The U.S. Equal Employment Opportunity Commission

EEOC Office of Legal Counsel staff members wrote the following informal discussion letter in response to an inquiry from a member of the public. This letter is intended to provide an informal discussion of the noted issue and does not constitute an official opinion of the Commission.

ADA: Qualification Standards; Disparate Impact

November 17, 2011


Dear ____:

This is in response to your letter, dated October 9, 2009, and postmarked October 12, 2011, asking whether the Americans with Disabilities Act (ADA), as amended by the ADA Amendments Act of 2008 (ADAAA), prohibits the State of Tennessee from requiring students with learning disabilities to take “Gateway tests” or “end-of-course assessments” in order to receive their full high school diplomas. We responded to the same inquiry when we received it in December of 2010, by referring you to the Department of Education. Please find the earlier response attached.

In the event that you found our earlier response incomplete or were seeking additional clarification, however, we are responding to a statement in your letter that raises a concern under Title I of the ADA, 42 U.S.C. §§ 12101 et seq., which EEOC enforces. You correctly point out that some individuals cannot obtain a high school diploma, and therefore cannot obtain jobs requiring a high school diploma, because their learning disabilities caused them to perform inadequately on the end-of-course assessment.

Under the ADA, a qualification standard, test, or other selection criterion, such as a high school diploma requirement, that screens out an individual or a class of individuals on the basis of a disability must be job related for the position in question and consistent with business necessity. A qualification standard is job related and consistent with business necessity if it accurately measures the ability to perform the job’s essential functions (i.e. its fundamental duties). Even where a challenged qualification standard, test, or other selection criterion is job related and consistent with business necessity, if it screens out an individual on the basis of disability, an employer must also demonstrate that the standard or criterion cannot be met, and the job cannot be performed, with a reasonable accommodation. See 42 U.S.C. § 12112(b)(6); 29 C.F.R. §§ 1630.10, 1630.15(b) and (c); 29 C.F.R. pt. 1630, app §§ 1630.10, 1630.15(b) and (c).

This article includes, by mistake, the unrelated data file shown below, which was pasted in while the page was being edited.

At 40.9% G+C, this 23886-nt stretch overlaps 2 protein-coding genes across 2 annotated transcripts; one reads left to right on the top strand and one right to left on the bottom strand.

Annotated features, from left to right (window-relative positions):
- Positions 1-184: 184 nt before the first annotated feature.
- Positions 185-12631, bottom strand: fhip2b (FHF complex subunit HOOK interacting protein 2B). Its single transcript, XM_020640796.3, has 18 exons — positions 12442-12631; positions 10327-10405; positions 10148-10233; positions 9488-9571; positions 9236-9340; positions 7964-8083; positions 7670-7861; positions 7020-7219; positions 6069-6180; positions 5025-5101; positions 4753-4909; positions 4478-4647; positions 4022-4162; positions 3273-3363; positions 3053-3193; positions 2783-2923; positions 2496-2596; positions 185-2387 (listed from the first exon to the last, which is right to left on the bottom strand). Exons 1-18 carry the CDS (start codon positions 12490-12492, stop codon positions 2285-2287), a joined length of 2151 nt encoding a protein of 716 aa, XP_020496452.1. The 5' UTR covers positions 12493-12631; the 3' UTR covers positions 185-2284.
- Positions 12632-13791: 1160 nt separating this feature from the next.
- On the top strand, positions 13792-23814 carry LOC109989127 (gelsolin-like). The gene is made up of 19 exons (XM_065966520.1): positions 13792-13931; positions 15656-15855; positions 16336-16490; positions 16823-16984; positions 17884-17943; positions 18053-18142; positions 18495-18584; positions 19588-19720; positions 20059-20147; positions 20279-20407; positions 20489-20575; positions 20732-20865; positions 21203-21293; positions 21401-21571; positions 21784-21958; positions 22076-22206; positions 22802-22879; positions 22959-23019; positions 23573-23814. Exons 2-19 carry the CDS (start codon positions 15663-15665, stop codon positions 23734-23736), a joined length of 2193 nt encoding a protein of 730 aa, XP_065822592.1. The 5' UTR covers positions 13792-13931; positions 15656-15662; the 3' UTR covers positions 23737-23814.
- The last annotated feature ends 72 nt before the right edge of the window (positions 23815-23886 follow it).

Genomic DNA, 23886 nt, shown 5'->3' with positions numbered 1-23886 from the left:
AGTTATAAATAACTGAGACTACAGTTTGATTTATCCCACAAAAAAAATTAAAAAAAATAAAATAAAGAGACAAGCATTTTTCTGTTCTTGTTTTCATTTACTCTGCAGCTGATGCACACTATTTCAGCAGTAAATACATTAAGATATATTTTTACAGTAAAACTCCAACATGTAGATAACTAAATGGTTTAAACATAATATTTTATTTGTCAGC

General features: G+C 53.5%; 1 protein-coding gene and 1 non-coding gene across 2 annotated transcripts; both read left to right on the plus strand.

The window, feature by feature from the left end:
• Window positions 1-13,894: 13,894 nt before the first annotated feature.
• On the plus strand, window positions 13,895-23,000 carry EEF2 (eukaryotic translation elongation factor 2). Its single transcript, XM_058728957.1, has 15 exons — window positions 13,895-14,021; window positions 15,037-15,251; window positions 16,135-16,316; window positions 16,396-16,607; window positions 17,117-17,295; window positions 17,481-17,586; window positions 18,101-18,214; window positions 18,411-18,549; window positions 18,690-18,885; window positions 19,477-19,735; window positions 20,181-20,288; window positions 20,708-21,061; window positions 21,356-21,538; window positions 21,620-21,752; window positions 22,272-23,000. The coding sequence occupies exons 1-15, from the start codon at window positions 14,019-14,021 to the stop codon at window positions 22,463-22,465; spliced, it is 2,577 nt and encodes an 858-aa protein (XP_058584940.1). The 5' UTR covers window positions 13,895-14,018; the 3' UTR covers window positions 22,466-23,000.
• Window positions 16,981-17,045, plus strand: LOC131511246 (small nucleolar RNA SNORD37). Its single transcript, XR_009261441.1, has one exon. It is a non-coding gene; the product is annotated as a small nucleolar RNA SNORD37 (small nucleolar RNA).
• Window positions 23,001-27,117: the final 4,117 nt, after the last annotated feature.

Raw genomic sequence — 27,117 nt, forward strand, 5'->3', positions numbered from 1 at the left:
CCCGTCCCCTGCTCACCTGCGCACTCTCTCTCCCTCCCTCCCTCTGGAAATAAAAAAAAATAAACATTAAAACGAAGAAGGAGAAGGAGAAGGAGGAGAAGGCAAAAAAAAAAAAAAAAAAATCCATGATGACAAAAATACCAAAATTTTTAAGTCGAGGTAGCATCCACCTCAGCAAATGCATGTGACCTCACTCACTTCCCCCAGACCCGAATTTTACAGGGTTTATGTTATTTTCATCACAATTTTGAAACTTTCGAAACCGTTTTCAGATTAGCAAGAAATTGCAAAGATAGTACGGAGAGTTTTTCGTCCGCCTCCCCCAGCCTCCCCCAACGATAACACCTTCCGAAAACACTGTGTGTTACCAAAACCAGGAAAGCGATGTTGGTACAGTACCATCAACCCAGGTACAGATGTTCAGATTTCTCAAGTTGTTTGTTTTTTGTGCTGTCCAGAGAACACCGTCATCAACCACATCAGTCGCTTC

Thus, if an employer adopts a high school diploma requirement for a job, and that requirement “screens out” an individual who is unable to graduate because of a learning disability that meets the ADA’s definition of “disability,” the employer may not apply the standard unless it can demonstrate that the diploma requirement is job related and consistent with business necessity. The employer will not be able to make this showing, for example, if the functions in question can easily be performed by someone who does not have a diploma.

Even if the diploma requirement is job related and consistent with business necessity, the employer may still have to determine whether a particular applicant whose learning disability prevents him from meeting it can perform the essential functions of the job, with or without a reasonable accommodation. It may do so, for example, by considering relevant work history and/or by allowing the applicant to demonstrate an ability to do the job’s essential functions during the application process. If the individual can perform the job’s essential functions, with or without a reasonable accommodation, despite the inability to meet the standard, the employer may not use the high school diploma requirement to exclude the applicant. However, the employer is not required to prefer the applicant with a learning disability over other applicants who are better qualified.
We hope this information is helpful. This letter is an informal discussion of the issues you raised and should not be considered an official opinion of the EEOC.



Aaron Konopasky
Attorney Advisor
ADA/GINA Policy Division

This page was last modified on January 5, 2012.

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